The battle of Brandywine was fought on September 11th, 1777; of Germantown, October 4th; of Monmouth, February 28th, 1778. In 1779 and 1780, he continued in the vicinity of New York, and closed the important military operations of the war by the capture of Cornwallis, at Yorktown, in 1781. When the independence of his country was established by the treaty of peace, Washington resigned his high office to the Congress, and, followed by the applause and the grateful admiration of his fellow-citizens, retired into private life. His high character and services naturally entitled him to the highest gifts his country could bestow; and, on the organization of the government, he was called upon to be the first president of the states which he had preserved and established. It was period of great difficulty and danger. The unsubdued spirit of liberty had been roused and kindled by the revolution of France; and many Americans were eager that the freedom and equality, which they themselves enjoyed, should be extended to the subjects of the French

monarch. Washington anticipated the plans of the factious, and, by prudence and firmness, subdued insurrection, and silenced discontent, till the parties, which the intrigues of Genet, the French envoy, had roused to rebellion, were convinced of the wildness of their measures, and of the wisdom of their governor. The president completed, in 1796, the business of his office by signing a commercial treaty with Great Britain, and then voluntarily resigned his power, at a moment when all hands and all hearts were united again to confer upon him the sovereignty of the country. Restored to the peaceful retirement of Mount Vernon, he devoted himself to the pursuits of agriculture; and, though he accepted the command of the army in 1798, it was merely to unite the affections of his fellow-citizens to the general good, and was one more sacrifice to his high sense of duty.

General Washington was six feet in height; he appeared taller, as his shoulders rosé a little higher than the true proportion. His eyes were of a gray, and his hair of a brown, color; his limbs were well formed, and indicated strength; his complexion was light, and his countenance serene and thoughtful; his manners were graceful, manly, and dignified; his general appearance never failed to engage the respect and esteem of all who approached him. Reserved, but not haughty, in his disposition, he was accessible to all, concerns of business; but he opened himself only to his confidential friends, and no art or address could draw from him an opinion which he thought prudent to conceal.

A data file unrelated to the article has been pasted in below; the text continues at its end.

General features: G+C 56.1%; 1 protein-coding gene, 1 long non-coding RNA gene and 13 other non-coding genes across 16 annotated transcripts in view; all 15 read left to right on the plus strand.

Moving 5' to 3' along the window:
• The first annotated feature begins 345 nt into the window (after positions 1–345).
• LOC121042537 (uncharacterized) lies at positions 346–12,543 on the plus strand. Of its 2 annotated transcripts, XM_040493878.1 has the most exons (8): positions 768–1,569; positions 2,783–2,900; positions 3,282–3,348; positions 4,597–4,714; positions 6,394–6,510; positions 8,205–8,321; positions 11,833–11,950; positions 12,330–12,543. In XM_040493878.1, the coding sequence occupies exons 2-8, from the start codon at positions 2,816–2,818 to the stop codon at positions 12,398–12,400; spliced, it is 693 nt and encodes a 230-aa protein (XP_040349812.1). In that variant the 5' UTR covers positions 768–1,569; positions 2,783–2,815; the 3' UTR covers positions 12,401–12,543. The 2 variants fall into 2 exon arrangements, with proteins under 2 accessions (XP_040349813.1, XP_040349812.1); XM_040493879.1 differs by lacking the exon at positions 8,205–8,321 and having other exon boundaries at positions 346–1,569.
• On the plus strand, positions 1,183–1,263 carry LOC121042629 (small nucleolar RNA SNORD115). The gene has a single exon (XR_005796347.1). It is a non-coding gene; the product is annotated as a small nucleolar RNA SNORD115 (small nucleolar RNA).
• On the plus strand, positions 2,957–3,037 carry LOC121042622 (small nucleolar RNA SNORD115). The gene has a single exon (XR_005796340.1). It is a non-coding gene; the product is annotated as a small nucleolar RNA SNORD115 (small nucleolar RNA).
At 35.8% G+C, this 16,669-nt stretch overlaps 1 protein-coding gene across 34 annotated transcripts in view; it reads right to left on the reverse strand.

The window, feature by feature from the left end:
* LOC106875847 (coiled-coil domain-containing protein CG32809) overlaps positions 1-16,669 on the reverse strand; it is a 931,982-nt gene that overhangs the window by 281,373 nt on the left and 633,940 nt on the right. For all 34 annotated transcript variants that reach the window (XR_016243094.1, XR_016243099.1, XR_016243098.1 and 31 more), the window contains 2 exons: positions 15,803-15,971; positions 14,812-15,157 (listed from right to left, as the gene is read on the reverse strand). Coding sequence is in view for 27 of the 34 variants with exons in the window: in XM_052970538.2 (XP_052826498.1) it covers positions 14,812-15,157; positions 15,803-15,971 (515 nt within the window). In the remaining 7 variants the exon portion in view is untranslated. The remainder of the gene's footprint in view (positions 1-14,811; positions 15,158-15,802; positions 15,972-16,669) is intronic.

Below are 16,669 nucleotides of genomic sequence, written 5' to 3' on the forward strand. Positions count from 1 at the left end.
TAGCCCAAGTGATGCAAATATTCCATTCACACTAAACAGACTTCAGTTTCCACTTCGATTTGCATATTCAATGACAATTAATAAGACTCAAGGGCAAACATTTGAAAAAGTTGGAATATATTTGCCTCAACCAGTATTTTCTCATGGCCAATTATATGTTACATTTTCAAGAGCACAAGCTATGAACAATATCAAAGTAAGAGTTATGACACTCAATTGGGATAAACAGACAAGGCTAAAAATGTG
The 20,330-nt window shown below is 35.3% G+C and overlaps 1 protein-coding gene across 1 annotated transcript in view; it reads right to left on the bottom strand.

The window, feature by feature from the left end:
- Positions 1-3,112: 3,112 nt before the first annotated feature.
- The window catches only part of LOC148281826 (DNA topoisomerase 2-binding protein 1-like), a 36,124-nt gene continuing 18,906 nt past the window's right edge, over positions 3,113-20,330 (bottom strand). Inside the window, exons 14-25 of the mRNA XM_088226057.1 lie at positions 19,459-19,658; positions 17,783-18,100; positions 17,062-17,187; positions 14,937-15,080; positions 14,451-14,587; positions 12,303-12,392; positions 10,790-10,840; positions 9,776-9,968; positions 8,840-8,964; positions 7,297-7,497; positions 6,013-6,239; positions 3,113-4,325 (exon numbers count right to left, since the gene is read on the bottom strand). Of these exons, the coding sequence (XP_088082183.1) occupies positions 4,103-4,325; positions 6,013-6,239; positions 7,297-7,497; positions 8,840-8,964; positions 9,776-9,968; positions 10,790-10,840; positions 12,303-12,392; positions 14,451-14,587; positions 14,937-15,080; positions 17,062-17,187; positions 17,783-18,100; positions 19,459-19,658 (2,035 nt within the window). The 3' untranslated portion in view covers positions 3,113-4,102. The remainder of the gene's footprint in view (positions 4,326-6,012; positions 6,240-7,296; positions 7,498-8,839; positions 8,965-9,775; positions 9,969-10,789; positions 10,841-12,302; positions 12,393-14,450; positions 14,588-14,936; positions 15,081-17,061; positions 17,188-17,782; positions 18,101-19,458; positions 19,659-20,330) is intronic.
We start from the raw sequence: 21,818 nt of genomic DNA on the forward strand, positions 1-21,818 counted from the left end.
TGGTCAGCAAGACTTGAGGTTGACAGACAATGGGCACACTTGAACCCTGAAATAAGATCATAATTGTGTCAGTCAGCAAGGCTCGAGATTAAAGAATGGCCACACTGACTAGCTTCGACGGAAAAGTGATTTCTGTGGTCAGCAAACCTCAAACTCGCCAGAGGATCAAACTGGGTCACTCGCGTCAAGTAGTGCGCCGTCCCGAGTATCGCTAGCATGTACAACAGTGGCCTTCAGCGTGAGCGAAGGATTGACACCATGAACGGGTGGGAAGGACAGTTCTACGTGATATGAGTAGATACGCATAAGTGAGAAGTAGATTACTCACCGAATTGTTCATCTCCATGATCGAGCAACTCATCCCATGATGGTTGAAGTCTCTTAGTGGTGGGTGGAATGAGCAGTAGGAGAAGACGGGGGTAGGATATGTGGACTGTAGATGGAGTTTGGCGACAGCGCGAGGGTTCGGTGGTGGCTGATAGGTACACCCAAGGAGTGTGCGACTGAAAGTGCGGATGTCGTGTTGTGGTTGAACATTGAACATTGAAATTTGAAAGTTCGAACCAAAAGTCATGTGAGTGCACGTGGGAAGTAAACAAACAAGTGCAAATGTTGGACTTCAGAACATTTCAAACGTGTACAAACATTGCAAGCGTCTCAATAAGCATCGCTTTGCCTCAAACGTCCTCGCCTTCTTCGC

He was not so much distinguished for brilliancy of genius as for solidity of judgment, and consummate prudence of conduct. He was not so eminent for any one quality of greatness and worth, as for the union of those great, amiable, and good qualities, which are very rarely combined in the same character. In domestic and private life, he blended the authority of the master with the care and kindness of the guardian and friend. Solicitous for the welfare of his slaves, while at Mount Vernon, he every morning rode round his estates to examine their condition; for the sick, physicians were provided, and to the weak and infirm every necessary comfort was administered.

The servitude of the negroes lay with weight upon his mind; he often made it the subject of conversation, and revolved several plans for their general emancipation. His industry was unremitted, and his method so exact, that all the complicated business of his military command and civil administration was managed without confusion and without hurry. Not feeling the lust of power, and ambitious only for honorable fame, he devoted himself to his country upon the most disinterested principles, and his actions wore not the semblance, but the reality, of virtue : the purity of his motives was accredited, and absolute confidence placed in his patriotism.


While filling a public station, the performance of his duty took the place of pleasure, emolument, and every private consideration. During the more critical years of the war, a smile was scarcely seen upon his countenance; he gave himself no moments of relaxation, but his whole mind was engrossed to execute successfully his trust. He was as eminent for piety as for patriotism; his public and private conduct evince, that he impressively felt a sense of the superintendence of God, and of the dependence of In his addresses, while at the head of the army and of the national government, he gratefully noticed the signal blessings of Providence, and fervently commended his country to divine benediction. In private, he was known to have been habitually out. In the estab shment of his presidential household, he reserved to himself the Sabbath, free from the interruptions of private visits or public business; and, throughout the eight years of his civil administration, he gave to the institutions of Christianity the influence of his example. Uniting the talents of the soldier with the qualifications of the statesman, and pursuing, unmoved by difficulties, the noblest end by the purest means, he had the supreme satisfaction of beholding the complete success of his great military and civil services, in the independence and happiness of his country. He died, after a short illness, on the 14th of December, 1799. He was buried with the honors due to the noble founder of a happy and prosperous republic. History furnishes no parallel to the character of Washington. He stands on an unapproached eminence-distinguished almost beyond hu